filed under: security hacks
[Dogbert] took a look at the security that goes into BIOS passwords on many laptops. He starts off with a little background about how the systems work. People are bound to forget their passwords, so when you enter a wrong one three times in a row you get a message similar to the one above that locks you out until all power is removed from the system (then you get three more tries). But check out that five-digit number in the picture. That’s a checksum of the password. Some BIOS versions display it automatically, some require you to hold down a certain key during POST, but it’s the pivotal data needed to crack the password.
[Dogbert's] post doesn’t go into verbose detail about the algorithms he uses to brute force the passwords. But he has posted the Python scripts he uses to do so. Learning how to generate the passwords based on the checksum is as simple as studying the code, which is often the best way to learn.tagged: checksum, laptop, password, python, bios, bruteforce
Saturday, May 2, 2009
The dramatic 'System Disabled' message is just scare tactics: when you remove all power from the laptop and reboot it, there are not new penalties such as additional passwords, locks and so on. From such a checksum (also called "hash"), valid passwords can be found by means of brute-forcing. Another method commonly used is that instead of a checksum, a number is displayed from which a randomly generated password can be calculated. Quite often, vendors also resort to storing the password in plain text, and instead of printing out just a checksum, an encrypted version of the password is shown. Either way, my scripts can be used to derive valid passwords with the hash.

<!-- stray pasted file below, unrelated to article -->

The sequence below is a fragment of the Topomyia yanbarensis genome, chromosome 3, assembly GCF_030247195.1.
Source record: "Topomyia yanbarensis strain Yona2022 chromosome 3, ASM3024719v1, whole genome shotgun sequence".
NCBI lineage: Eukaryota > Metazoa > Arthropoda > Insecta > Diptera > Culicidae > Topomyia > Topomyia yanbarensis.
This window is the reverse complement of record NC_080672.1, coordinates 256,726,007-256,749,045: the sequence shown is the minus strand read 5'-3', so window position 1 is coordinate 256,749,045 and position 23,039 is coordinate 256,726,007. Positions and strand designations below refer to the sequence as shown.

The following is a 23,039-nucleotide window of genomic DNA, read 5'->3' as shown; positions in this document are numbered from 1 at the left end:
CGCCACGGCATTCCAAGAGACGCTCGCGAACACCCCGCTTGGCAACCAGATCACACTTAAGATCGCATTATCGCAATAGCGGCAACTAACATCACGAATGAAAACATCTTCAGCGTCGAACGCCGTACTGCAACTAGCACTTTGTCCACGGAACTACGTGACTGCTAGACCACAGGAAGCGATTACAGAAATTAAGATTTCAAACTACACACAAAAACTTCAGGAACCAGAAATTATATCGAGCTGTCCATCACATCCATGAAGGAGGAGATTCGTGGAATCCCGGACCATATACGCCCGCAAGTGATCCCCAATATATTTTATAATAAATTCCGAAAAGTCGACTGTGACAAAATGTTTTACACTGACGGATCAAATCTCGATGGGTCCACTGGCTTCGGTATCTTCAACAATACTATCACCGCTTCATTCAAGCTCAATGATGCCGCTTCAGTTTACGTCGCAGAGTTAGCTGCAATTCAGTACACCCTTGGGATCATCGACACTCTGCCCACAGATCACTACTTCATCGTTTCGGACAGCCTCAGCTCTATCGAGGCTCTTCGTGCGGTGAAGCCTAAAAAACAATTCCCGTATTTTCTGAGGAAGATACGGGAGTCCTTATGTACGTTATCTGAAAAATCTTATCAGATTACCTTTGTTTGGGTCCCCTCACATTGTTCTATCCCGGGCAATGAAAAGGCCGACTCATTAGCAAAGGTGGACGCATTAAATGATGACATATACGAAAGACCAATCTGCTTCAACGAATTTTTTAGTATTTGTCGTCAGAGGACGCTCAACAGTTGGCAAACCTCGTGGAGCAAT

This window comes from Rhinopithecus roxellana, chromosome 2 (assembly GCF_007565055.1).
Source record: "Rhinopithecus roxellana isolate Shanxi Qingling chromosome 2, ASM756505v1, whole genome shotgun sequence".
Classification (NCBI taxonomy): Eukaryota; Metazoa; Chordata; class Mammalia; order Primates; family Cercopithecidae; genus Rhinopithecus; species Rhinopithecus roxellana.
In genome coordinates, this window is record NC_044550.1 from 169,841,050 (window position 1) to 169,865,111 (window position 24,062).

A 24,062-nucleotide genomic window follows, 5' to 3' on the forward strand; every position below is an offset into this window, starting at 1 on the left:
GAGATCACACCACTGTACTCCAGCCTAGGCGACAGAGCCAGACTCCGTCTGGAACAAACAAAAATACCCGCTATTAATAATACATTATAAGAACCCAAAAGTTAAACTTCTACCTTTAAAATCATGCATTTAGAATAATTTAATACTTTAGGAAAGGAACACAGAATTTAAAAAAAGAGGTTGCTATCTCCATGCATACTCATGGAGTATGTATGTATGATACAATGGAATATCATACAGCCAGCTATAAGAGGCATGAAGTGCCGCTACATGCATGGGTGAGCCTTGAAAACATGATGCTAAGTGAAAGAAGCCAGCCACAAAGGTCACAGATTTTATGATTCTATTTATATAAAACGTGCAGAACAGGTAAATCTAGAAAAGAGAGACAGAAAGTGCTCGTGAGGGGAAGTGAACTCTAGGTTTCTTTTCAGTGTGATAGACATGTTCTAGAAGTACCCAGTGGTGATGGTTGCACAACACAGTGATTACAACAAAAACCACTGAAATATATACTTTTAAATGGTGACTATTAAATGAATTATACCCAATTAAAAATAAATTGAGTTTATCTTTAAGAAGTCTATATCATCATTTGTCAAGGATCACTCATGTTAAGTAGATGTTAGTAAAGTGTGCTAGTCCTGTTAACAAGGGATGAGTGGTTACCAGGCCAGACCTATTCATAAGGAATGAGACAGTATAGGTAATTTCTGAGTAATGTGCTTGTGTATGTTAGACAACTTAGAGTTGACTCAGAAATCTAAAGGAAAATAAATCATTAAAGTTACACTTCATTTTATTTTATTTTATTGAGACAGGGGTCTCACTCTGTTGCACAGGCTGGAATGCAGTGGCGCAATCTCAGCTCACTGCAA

Some vendors have implemented obfuscation measures to hide the hash from the end user - for instance, some FSI laptops require you to enter three special passwords for the hash to show up (see other post). HP/Compaq laptops only show the hash if the F2 or F12 key has been pressed prior to entering an invalid password for the last time.
Depending on the "format" of the number code/hash (e.g. whether only numbers or both numbers and letters are used, whether it contains dashes, etc.), you need to choose the right script - it is mostly just a matter of trying them all and finding the right one. This is an overview of the algorithms that I took a look at so far:
|Vendor||Hash Encoding||Example of Hash Code/Serial||Scripts|
|Compaq||5 decimal digits||12345||pwgen-5dec.py|
|Dell||serial number||1234567-595B |
|Fujitsu-Siemens||5 decimal digits||12345||pwgen-5dec.py |
|Fujitsu-Siemens||8 hexadecimal digits||DEADBEEF||pwgen-fsi-hex.py |
|Fujitsu-Siemens||5x4 hexadecimal digits||AAAA-BBBB-CCCC-DEAD-BEEF||pwgen-fsi-hex.py |
|Fujitsu-Siemens||5x4 decimal digits||1234-4321-1234-4321-1234||pwgen-fsi-5x4dec.py |
|Hewlett-Packard||5 decimal digits||12345||pwgen-5dec.py |
|Hewlett-Packard/Compaq Netbooks||10 characters||CNU1234ABC||pwgen-hpmini.py |
|Phoenix (generic)||5 decimal digits||12345||pwgen-5dec.py |
|Samsung||12 hexadecimal digits||07088120410C0000||pwgen-samsung.py |
The .NET runtime libraries are required for running the Windows binary files (extension .exe). If the binary files (.exe) don't work out for you, install Python 2.6 (not 3.0!) and run the .py script directly by double-clicking them.
Please comment on what make/model the scripts work and on what they don't. Also, be aware that some vendors use other schemes to handle the passwords - among them are e.g. IBM/Lenovo. You are then at the mercy of their service.